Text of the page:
Demand-Build-Repeat Cycle Characterizes Southern New Jersey Industrial Market
By Scott Mertz, SIOR, president, NAI Mertz
The industrial sector has proven to be the only entity with innate immunity to the coronavirus.
The onset of the virus has had nary an impact on the soaring demand, rising lease rates and rapid pace of new construction in the major industrial markets throughout the nation. If anything, the increased reliance on home delivery due to stay-at-home orders has only elevated the need for well-located warehouse space from e-commerce companies.
That’s been the story in Southern New Jersey, where demand remains high and inventory is in short supply. The vacancy rate has dropped below 4.5 percent, and market rent has been on a steady ascent, standing at $6.55 per square foot at the end of 2020.
With more players than open seats, it’s no surprise that developers are seeking to build on any viable plot of land in the region. Construction start activity reached a crescendo in the third quarter of 2020 with 4.2 million square feet entering development. All told, there is 7.1 million square feet of new construction on the way in Southern New Jersey. Many of these facilities will be delivered to market fully occupied. Over the past five years, the average rate occupancy at delivery has exceeded 65 percent.
Sustained high demand over the past decade has enticed developers to break ground outside of the traditional industrial hotspots. Most notably, the northern tier of Salem County has emerged as a locus of big box development due to its access to the New Jersey Turnpike and I-295, as well as its favorable climate for PILOT programs. Matrix Development Group was an early mover in this area, delivering its first 250,000-square-foot building in Gateway Business Park in 2008. The park has now grown to over 5 million square feet with another 107,000-square-foot facility proposed.
Further south in Carneys Point, Amazon intends to unveil a 1.2-million-square-foot fulfillment center late this year. The instant legitimacy that comes from attracting Amazon as a tenant has spurred further interest in development in the Carneys Point/Pennsville area, with D2 Organization seeking final approvals on two facilities totaling 1.7 million square feet to be built at the base of the Delaware Memorial Bridge.
The region continues to hold the attention of investors as well. The fourth quarter of 2020 saw a record number of sales, with more than 45 buildings changing hands for over $425 million in transaction volume. The sales price per square foot hit a new high of $93. The largest single transaction was STAG Industrial’s sale of 1900 River Road in Burlington to a joint venture between Clarion Partners and MRP Industrial for $110.5 million. Clarion and MRP plan to demise the existing facility and build two Class A distribution facilities on the 116-acre site.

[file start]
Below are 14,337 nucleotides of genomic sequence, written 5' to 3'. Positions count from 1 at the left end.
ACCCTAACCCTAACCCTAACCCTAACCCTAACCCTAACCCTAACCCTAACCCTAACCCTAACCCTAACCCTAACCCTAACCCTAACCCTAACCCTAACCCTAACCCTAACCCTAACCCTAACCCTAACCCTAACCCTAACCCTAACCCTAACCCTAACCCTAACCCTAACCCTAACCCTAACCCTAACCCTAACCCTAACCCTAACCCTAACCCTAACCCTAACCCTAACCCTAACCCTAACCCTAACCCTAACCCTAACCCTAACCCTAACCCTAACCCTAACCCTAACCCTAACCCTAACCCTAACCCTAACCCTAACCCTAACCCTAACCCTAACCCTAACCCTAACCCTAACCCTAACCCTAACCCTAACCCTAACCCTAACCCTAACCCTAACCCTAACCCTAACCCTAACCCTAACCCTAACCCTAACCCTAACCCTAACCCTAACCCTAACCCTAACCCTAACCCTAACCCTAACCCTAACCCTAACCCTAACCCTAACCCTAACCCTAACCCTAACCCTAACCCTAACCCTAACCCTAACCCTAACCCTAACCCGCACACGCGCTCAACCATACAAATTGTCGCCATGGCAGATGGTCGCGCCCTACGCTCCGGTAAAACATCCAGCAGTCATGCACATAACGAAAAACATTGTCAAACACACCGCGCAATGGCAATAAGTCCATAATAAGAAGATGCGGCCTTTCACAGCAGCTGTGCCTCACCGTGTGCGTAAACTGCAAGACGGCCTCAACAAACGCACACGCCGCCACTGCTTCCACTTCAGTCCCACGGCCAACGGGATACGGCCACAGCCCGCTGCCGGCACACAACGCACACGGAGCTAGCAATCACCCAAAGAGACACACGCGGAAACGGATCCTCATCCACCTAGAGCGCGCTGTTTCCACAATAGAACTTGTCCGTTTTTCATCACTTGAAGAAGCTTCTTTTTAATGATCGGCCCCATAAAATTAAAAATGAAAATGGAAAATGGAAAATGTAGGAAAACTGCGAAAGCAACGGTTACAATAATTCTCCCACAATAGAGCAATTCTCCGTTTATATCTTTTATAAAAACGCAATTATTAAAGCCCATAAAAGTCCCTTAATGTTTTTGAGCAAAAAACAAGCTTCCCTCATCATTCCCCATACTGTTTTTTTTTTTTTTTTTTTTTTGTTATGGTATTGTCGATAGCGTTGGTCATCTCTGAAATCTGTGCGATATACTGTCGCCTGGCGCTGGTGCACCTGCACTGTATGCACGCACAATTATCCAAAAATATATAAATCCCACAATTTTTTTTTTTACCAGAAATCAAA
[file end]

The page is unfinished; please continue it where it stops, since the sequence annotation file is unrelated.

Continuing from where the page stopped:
Investor interest hasn’t been restricted to big box distribution facilities. In a sign that the strength of the overall market extends beyond simply large warehouse users, portfolios of multi-tenant industrial buildings have changed hands as well.
In the fourth quarter of 2020, NAI Mertz represented Faropoint Ventures in its $29.3 million purchase of a seven-building portfolio in Runnemede Corporate Center. Faropoint has been an active buyer in the area, purchasing four other industrial assets in the second half of 2020.
In January 2021, Camber Real Estate Partners purchased Whitesell Construction’s multi-tenant holdings comprising 1.2 million square feet over 25 buildings throughout southern New Jersey and neighboring Bucks County, Pennsylvania.
In other acquisition news, EQT AB, a Swedish private equity firm, purchased Exeter Property Group for $1.9 billion. Exeter, based in metro Philadelphia, has industrial holdings throughout the country and recently entered the European market. Their Southern New Jersey portfolio consists of over 1.4 million square feet across 10 buildings.
The strength of the industrial sector has been a certainty in a time of unprecedented uncertainty. The durability of demand and the scramble to meet it on the part of developers point toward another strong year for industrial in southern New Jersey in 2021.